Development of sour gas fields has become a priority: ADNOC

ABU DHABI: Bader Al Mohamadi, Manager – Projects Division of ADNOC’s Gas Processing Directorate, has said that development of sour gas fields has become a priority given the requirements for more gas fired power stations, gas injection to boost oil production and the continuing development of the petrochemical sector.

He was speaking at the 10th International Conference on Sour Oil and Gas Advanced Technology 2014, (SOGAT 2014), held today under the patronage of ADNOC and other international partners at the Beach Rotana Hotel, Abu Dhabi.

Leading international gas experts gathered to debate the latest technologies used in converting sour gas into sweet gas that is required for use throughout the U.A.E. and the Gulf region generally to support the ongoing infrastructure, power and petrochemical requirements.

Mr. Al Mohamadi said that the Abu Dhabi National Oil Company or ADNOC Group has supported the SOGAT event since its inception and this year being the 10th Anniversary is no exception, as sour oil and gas developments progress globally and particularly in the Gulf Region, latest in the U.A.E. being the BAB project, in which he was heavily involved.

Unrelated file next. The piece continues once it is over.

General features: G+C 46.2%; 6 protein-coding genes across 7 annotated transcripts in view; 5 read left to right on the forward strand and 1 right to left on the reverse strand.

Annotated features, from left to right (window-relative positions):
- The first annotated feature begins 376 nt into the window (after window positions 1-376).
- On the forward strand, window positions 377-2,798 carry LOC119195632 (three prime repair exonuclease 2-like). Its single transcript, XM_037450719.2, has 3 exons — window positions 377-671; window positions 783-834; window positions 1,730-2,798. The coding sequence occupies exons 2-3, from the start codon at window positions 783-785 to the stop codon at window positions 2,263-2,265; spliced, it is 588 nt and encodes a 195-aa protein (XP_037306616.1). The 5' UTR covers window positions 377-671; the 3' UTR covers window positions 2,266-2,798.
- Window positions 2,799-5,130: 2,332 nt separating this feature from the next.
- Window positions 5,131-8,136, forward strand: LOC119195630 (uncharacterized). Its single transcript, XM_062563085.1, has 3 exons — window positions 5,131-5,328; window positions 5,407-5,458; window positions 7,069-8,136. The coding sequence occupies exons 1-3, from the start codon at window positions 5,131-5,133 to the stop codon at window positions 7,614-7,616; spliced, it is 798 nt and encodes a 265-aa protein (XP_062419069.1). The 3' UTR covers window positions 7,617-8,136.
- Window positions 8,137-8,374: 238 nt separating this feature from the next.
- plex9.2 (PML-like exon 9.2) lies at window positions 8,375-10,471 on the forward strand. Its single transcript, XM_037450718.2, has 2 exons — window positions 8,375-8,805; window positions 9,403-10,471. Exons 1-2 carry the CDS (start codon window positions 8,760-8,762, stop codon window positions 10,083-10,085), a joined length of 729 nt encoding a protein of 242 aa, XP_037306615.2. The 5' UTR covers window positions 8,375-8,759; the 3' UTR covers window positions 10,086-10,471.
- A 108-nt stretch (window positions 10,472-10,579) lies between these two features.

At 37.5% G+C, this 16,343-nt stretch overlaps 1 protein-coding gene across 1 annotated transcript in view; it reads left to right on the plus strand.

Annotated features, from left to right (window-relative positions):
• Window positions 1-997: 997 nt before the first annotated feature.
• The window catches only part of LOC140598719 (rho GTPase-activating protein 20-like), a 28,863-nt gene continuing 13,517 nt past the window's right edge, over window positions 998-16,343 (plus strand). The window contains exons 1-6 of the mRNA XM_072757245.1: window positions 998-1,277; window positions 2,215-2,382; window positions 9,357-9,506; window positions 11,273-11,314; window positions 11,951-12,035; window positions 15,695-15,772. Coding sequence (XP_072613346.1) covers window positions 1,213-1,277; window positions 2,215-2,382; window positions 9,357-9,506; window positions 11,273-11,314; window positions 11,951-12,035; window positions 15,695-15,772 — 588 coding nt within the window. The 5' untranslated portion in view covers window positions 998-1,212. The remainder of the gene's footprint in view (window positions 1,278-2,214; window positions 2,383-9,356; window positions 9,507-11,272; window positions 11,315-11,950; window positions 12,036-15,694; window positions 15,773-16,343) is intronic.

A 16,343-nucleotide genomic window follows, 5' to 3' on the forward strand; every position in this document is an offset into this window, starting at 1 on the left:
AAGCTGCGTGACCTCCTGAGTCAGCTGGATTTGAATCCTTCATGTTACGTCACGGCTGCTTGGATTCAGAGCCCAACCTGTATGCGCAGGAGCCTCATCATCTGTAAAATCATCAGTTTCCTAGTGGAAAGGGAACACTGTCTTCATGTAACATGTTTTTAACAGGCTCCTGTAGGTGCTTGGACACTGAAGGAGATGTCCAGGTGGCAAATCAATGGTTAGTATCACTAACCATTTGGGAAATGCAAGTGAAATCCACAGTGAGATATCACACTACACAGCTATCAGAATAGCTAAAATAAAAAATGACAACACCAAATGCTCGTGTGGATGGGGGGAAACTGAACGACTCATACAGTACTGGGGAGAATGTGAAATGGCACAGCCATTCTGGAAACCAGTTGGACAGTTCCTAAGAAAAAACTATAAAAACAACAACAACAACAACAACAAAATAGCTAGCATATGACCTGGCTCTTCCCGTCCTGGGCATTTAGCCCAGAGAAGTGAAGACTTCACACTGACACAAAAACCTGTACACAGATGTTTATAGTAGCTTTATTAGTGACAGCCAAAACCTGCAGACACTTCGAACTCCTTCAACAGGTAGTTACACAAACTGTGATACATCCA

“The development of sour gas fields here has become a priority, however there are many challenges to be overcome and better understood, particularly in terms of appropriate project management, the design and implementation of facilities that contribute to successful gas processing, improved emission controls that adhere to international standards, enhancing and managing HSE systems, particularly when it comes to emergency equipment such as appropriate breathing equipment in hazardous and life threatening situations, novel and developing gas processing techniques especially suited to fields with significant CO2 levels, appropriate materials selection throughout the total system process to avoid corrosion activities, to name a few, all of which require strong and robust quality control and careful and timely observation and management,” he explained.

“I am pleased to inform you that given the astute management by the International Advisory Committee, presentations throughout this conference will highlight these issues and give all of us a unique chance to discuss and debate their implications.” He said that the committee is to be congratulated on their final selection of papers that cover most if not all of the areas of concern to those who work in the surface aspects of sour field management.

“This programme gives us a timely opportunity to review the latest international findings and through its medium and reputation a first class opportunity to gain from the technology transfer that will evolve from the 30 papers to be delivered from experts from no less than 14 countries,” Al Mohamadi concluded.